The first step with just about any marker is to remove the grip panels. Using an allen wrench the three screws on each panel will come out, allowing the panels to be set aside. The left side of the frame exposes the circuit board and battery within.
The frame is held onto the marker body using a pair of 10-32 screws, removed by using a 1/8" allen wrench. It's advised to remove the wire connectors from the board first, so they don't get pulled off and damaged.
The solenoid is mounted to the bottom of the marker body, and simply screws onto it using the SMC solenoid screws. The solenoid itself is similar to the model used in DM3 and older Matrices (also DM4 and DM5), close enough in fact that Matrix solenoids can be used to replace the Quest one if needed.
The eye wiring will still be attached to the body with the frame removed, since it's concealed through the eye/detent covers.
After removing the solenoid, its ports become visible. The center port leads to the LP supply chamber on the left side of the marker body, along with the "firing" solenoid output. The "idle" solenoid output leads straight up into the bolt more and doesn't use a manifold or transfer chamber.
Speaking of that, here's the vertical adapter component. It functions as both a vertical ASA and also a mount for the LPR. Low pressure air supply is shunted through the small o-ring and down into the manifold chamber, where it's directed to the solenoid at the rear of the body (above).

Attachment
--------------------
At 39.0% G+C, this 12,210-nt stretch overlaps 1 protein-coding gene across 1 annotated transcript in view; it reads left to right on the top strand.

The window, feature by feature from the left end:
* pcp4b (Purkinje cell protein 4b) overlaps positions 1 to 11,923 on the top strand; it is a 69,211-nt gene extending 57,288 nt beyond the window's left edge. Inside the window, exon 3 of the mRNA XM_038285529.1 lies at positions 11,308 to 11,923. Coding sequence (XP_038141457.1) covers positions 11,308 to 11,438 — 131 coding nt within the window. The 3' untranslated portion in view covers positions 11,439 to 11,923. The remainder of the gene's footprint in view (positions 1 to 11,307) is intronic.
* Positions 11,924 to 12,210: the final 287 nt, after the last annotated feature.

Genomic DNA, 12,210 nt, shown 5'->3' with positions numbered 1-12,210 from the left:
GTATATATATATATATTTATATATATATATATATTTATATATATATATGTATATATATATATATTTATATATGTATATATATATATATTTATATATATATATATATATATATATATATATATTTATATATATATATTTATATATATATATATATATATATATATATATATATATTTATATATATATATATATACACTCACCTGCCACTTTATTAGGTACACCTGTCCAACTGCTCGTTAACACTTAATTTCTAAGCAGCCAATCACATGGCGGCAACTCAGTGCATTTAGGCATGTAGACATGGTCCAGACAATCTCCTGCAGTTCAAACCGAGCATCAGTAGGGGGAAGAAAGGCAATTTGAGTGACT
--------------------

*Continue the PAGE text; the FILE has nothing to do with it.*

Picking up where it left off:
Here are some zoom shots of the circuit board after having been removed from the marker frame.
The frame without board installed:
The power/solenoid wire harness has an in-line connector for separating the 9v battery snap from the solenoid. Here's a picture showing the polarity and function of the connector's wires:
The boards are upwardly-compatible with DM4/5/C chips, which are in abundance from aftermarket developers since their production is easy (one needs only purchase a new microcontroller, not a whole board). Care must be excercised when removing the microcontroller, though, and it's not recommended to be done unless you purposely plan on swapping it out or reprogramming it.
Anyways, now that the frame has been removed from the marker and essentially stripped bare, the function of the function of the trigger screws and pins becomes evident. The top/vertical screw is a magnet adjust, whereas the bottom screw is for the microswitch firing point. The middle screw (above the firing point) is a post-travel set screw, which presses against the pin located behind the trigger itself.
Frame trigger setup
Here are the eyes after removing the eye/detent covers.
Remove the detents and take the eyes out of position...
Quests are somewhat unique in their layout. The marker functions as a spool valve very reminiscent of a Shocker with Evolve bolt, with the notable difference of no "housing" components being used. The bolt is the moving component and it rides on a central bolt guide (aka bolt pin) but there isn't a defined dump chamber component, nor is there a piston component for the bolt movement. These parts are integrated into the marker body itself. The result of this is a drastically reduced body size since the bore needs only be as wide as the bolt.
For regular maintenance the bolt is removable out the rear of the body by unscrewing the bolt pin (1/4" allen wrench). It will slide out and the bolt can be slid out after. Just about every o-ring on either component is a moving seal, so just about all of them need to be cleaned and regreased.
The firing assembly has some quirks and nuances, which combined will make it ripe for modding.
this can be found in http://www.zdspb.com...isassembly.html